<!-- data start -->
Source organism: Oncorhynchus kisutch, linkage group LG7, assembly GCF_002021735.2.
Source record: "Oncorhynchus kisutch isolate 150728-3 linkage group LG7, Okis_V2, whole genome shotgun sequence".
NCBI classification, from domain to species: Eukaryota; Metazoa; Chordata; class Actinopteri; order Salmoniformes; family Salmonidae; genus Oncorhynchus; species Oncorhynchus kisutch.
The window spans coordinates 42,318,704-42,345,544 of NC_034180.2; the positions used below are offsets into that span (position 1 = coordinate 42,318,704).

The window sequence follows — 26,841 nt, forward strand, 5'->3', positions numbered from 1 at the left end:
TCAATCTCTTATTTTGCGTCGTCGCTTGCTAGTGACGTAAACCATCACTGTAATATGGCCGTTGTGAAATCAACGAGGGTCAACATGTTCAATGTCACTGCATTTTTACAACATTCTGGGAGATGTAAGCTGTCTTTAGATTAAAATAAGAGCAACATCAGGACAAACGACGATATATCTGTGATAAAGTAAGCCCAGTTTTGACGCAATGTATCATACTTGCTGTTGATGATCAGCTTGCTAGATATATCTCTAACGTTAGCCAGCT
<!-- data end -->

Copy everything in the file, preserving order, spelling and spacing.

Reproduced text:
Source organism: Oncorhynchus kisutch, linkage group LG7, assembly GCF_002021735.2.
Source record: "Oncorhynchus kisutch isolate 150728-3 linkage group LG7, Okis_V2, whole genome shotgun sequence".
NCBI classification, from domain to species: Eukaryota; Metazoa; Chordata; class Actinopteri; order Salmoniformes; family Salmonidae; genus Oncorhynchus; species Oncorhynchus kisutch.
The window spans coordinates 42,318,704-42,345,544 of NC_034180.2; the positions used below are offsets into that span (position 1 = coordinate 42,318,704).

The window sequence follows — 26,841 nt, forward strand, 5'->3', positions numbered from 1 at the left end:
TCAATCTCTTATTTTGCGTCGTCGCTTGCTAGTGACGTAAACCATCACTGTAATATGGCCGTTGTGAAATCAACGAGGGTCAACATGTTCAATGTCACTGCATTTTTACAACATTCTGGGAGATGTAAGCTGTCTTTAGATTAAAATAAGAGCAACATCAGGACAAACGACGATATATCTGTGATAAAGTAAGCCCAGTTTTGACGCAATGTATCATACTTGCTGTTGATGATCAGCTTGCTAGATATATCTCTAACGTTAGCCAGCT